How to Select Annuity Payments

Your annuity was probably meant to ensure a comfortable retirement period for you and, if you are married, your spouse. However, how you choose to receive the money from your annuity can make a huge difference in its performance and your ability to count on the financial safety it was intended to provide. In order to select annuity payments, you need to first consider a number of crucial details.


  1. Image titled Select Annuity Payments Step 1
    Determine the annuity's purpose.
    • It may have been created to provide for a vacation house, extended travel or as part of your retirement income.
    • A lump sum annuity payment may help you save a significant amount in mortgage interest if you will be using it for a major purchase like a house.
    • You will probably prefer monthly annuity payments if you will be using it as income and have grown accustomed to a monthly or biweekly paycheck.
  2. Image titled Select Annuity Payments Step 2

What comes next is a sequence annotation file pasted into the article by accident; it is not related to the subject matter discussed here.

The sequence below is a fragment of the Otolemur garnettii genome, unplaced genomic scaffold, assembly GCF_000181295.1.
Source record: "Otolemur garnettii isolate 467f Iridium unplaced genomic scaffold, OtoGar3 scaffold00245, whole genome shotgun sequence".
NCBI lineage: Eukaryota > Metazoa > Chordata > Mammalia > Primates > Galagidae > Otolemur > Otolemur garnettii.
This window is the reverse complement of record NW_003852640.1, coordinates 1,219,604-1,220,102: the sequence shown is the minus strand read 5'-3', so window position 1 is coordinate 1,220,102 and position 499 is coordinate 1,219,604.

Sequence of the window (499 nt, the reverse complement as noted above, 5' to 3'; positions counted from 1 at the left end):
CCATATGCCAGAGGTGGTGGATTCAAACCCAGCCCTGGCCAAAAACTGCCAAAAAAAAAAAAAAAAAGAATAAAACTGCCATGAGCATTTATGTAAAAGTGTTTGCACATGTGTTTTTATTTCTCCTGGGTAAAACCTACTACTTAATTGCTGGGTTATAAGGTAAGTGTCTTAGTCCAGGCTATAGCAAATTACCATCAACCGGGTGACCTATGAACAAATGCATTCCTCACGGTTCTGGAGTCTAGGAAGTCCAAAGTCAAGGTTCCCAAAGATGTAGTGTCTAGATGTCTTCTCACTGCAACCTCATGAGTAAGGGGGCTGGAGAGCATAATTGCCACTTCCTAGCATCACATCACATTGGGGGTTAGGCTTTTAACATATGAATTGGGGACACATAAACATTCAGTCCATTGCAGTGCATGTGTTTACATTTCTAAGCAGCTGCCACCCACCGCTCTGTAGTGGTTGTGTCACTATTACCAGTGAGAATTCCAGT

Consider your other sources of income and your typical expenses.
    • For instance, taking a quarterly distribution may be more appropriate for your needs if you itemize on your federal income tax returns and pay quarterly taxes.
    • Those who have multiple retirement income streams such as other investments, Social Security benefits or rental property income may choose quarterly or biyearly annuity payments for traveling or property maintenance and repair.
  3. Image titled Select Annuity Payments Step 3
    Decide what will happen to any remaining balance upon your death.
    • You may be able to choose a joint-and-survivor annuity payment option if you are married. This will bequeath the balance to your surviving spouse.
    • You may be able to earn enough interest on your invested annuity so that the principal will remain untouched. This will indicate that you are only drawing off the earnings in the form of a yearly annuity payment. In this case, you may want to put the annuity into a trust for your heirs.


  • Schedule an appointment with a qualified investment adviser before you make important decisions about your retirement and investment accounts. The adviser will be able to help you look at all relevant variables and arrive at the best annuity payment solution for your situation.


  • Beware of "cash now" programs that offer cash up front in exchange for your deferred annuity. While you may be able to access your money quicker, you will definitely have much less of it in the long run. These programs are notoriously poor bargains for consumers and are not the same as choosing a lump sum annuity.

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